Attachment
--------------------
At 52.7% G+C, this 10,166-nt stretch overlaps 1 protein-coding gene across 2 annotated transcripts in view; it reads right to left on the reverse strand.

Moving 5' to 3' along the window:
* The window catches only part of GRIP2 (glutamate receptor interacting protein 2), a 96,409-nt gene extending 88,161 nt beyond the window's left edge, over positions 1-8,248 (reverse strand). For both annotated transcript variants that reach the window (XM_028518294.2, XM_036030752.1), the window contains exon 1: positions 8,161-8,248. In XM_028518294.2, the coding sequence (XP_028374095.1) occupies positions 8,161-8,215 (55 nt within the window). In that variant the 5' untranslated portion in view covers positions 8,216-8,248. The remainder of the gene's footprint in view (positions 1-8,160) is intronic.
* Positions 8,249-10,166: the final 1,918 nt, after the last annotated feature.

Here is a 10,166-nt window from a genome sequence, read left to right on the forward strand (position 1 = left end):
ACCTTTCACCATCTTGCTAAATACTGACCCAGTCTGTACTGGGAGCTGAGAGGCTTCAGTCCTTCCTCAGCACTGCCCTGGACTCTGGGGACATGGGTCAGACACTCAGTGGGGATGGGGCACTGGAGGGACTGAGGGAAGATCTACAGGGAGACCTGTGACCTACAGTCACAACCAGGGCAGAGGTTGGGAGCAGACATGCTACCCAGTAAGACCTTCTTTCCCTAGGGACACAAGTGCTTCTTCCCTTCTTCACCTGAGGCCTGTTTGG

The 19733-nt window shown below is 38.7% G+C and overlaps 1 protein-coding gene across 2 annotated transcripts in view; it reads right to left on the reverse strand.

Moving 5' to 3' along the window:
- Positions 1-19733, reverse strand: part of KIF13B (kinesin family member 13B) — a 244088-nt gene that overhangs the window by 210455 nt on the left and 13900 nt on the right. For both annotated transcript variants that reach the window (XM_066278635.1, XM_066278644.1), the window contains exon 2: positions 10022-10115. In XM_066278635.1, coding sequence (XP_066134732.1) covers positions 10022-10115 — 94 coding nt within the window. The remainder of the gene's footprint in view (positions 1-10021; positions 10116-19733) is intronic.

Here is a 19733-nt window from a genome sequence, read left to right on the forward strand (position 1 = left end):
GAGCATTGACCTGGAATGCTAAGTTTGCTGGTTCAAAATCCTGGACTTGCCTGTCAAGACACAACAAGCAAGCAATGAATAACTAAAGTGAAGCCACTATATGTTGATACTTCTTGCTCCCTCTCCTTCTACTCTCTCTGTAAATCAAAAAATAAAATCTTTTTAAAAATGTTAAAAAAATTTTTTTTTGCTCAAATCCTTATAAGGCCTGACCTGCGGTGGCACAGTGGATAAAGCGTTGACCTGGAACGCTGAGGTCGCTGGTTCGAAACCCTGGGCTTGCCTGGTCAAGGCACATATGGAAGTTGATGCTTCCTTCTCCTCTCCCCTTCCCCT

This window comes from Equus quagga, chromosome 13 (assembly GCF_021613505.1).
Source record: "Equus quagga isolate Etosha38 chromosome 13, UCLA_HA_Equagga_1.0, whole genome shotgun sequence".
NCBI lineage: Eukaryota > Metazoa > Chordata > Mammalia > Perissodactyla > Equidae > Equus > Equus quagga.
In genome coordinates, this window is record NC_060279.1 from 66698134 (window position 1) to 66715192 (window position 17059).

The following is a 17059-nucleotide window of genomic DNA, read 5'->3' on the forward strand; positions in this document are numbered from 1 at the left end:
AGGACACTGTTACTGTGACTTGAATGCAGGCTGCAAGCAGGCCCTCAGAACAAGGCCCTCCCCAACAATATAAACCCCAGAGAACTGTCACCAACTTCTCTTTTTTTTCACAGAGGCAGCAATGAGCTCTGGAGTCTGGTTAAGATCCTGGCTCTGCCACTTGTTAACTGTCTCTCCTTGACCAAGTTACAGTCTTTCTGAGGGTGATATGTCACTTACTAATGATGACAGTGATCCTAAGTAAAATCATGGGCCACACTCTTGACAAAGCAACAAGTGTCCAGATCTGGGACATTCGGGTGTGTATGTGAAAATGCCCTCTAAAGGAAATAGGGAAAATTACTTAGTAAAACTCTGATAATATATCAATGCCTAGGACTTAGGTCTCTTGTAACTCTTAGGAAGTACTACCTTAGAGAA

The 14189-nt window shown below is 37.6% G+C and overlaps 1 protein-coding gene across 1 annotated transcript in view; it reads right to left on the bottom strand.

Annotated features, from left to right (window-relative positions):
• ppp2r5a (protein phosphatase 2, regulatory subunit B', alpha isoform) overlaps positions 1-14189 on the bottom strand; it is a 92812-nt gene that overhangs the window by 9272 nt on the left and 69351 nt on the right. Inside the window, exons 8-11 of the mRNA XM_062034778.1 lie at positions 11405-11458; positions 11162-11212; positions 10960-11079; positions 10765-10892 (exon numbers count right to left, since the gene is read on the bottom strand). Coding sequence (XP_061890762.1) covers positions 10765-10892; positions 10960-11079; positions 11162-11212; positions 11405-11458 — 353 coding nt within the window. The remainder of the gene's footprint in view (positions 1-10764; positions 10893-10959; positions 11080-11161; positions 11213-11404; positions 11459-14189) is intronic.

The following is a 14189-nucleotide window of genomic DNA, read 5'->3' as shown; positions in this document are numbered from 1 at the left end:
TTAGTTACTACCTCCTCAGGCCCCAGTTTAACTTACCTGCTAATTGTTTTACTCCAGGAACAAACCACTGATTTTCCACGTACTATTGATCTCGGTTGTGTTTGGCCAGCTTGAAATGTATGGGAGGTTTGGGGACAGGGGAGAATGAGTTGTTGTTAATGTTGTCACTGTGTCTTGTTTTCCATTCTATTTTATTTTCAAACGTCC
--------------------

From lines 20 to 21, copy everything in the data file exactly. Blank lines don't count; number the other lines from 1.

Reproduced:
• ppp2r5a (protein phosphatase 2, regulatory subunit B', alpha isoform) overlaps positions 1-14189 on the bottom strand; it is a 92812-nt gene that overhangs the window by 9272 nt on the left and 69351 nt on the right. Inside the window, exons 8-11 of the mRNA XM_062034778.1 lie at positions 11405-11458; positions 11162-11212; positions 10960-11079; positions 10765-10892 (exon numbers count right to left, since the gene is read on the bottom strand). Coding sequence (XP_061890762.1) covers positions 10765-10892; positions 10960-11079; positions 11162-11212; positions 11405-11458 — 353 coding nt within the window. The remainder of the gene's footprint in view (positions 1-10764; positions 10893-10959; positions 11080-11161; positions 11213-11404; positions 11459-14189) is intronic.

The following is a 14189-nucleotide window of genomic DNA, read 5'->3' as shown; positions in this document are numbered from 1 at the left end: